At the same time, we have to ensure that the European Union is both doing things right, and doing the right things. That is why new steps in the area of Regulatory Fitness are so important: withdrawing unnecessary proposals; simplifying what’s already in place; and repealing what’s out of date. This is an issue to which the European Council will return in June.
The European Investment Bank (EIB) will play a key role in supporting the new wave of investments needed to deepen the economic recovery that is now underway. This €10 billion increase in its capital base – agreed as part of the Compact for Growth and Jobs – will support a 40 percent increase in its lending capacity over the period 2013-2015, bringing annual EIB lending volumes to between €65 and €70 billion.
There were almost €1.2 billion worth of European Investment Bank (EIB) project signatures and loan approvals in Ireland in 2013 – double what was approved two years ago.
I see room for continued – and strengthened – EIB support, including in the area of access to finance for SMEs. This will remain a top priority for us over the coming months – including the establishment of a dedicated initiative to assist with the provision of finance for exporting SMEs, as provided for in Budget 2014.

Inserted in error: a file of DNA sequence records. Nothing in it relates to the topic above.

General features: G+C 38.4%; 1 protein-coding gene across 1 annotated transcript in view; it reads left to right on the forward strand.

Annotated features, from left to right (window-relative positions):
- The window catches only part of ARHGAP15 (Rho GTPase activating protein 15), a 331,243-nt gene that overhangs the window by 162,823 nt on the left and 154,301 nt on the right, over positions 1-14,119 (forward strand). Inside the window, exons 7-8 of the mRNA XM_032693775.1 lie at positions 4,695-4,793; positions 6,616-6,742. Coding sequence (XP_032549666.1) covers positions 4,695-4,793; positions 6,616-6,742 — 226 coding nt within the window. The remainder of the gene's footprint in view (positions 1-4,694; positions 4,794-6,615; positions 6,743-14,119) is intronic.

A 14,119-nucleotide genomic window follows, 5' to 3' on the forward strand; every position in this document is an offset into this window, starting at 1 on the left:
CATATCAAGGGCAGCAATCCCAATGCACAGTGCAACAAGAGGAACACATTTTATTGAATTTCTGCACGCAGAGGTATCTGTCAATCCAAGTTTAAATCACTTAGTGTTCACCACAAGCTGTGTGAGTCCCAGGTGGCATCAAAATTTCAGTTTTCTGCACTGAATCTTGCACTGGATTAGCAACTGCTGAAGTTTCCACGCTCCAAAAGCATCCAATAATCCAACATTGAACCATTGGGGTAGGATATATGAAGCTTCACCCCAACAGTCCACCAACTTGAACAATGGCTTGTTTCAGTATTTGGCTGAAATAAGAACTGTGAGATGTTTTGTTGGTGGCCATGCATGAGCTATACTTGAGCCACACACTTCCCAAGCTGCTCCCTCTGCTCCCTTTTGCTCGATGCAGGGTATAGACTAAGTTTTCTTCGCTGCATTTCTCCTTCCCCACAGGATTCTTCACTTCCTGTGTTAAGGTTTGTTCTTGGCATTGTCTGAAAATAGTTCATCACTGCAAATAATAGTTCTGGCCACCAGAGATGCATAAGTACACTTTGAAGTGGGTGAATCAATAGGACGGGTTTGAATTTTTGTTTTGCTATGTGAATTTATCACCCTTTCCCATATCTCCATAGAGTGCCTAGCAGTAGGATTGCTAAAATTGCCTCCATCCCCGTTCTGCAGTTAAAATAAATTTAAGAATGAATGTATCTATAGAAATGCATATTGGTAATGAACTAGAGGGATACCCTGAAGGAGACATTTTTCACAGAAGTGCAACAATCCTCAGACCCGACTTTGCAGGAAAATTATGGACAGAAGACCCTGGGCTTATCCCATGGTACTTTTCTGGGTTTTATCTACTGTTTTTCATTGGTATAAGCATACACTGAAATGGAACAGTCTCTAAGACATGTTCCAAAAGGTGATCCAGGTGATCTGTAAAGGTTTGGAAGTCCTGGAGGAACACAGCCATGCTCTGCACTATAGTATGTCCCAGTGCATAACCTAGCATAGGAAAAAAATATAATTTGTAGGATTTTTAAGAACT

While creating the right conditions for new job creation across Europe, we must also equip our young people with the skills needed to fill them. It is clear that there is a shared challenge across developed economies in adapting our education and training systems to the 21st century reality.
That is why getting agreement on the key principles of Youth Guarantee schemes ranks among the most important achievements of last year’s Irish Presidency.
We finalized our own initial Youth Guarantee implementation plan in December, and published it at the end of January. This will be a phased roll-out, initially targeting those at greatest risk of long-term unemployment. When fully rolled out, all young people will receive a good-quality offer of employment, continued education, apprenticeship or a traineeship within a period of four months of becoming unemployed or leaving formal education.
We have also set a clear path for returning the economy to full employment through the Medium Term Economic Strategy produced in December.
Over 60 years ago, Robert Schuman recognised that,( and I quote) “Europe will not be made all at once, or according to a single plan. Rather it will be built through concrete achievements which first create a de facto solidarity.” The events of the past six years – as much as of the past six decades – surely prove his wisdom and prescience. His early insight remains no less relevant today, and can continue to guide our shared efforts over the months and years ahead.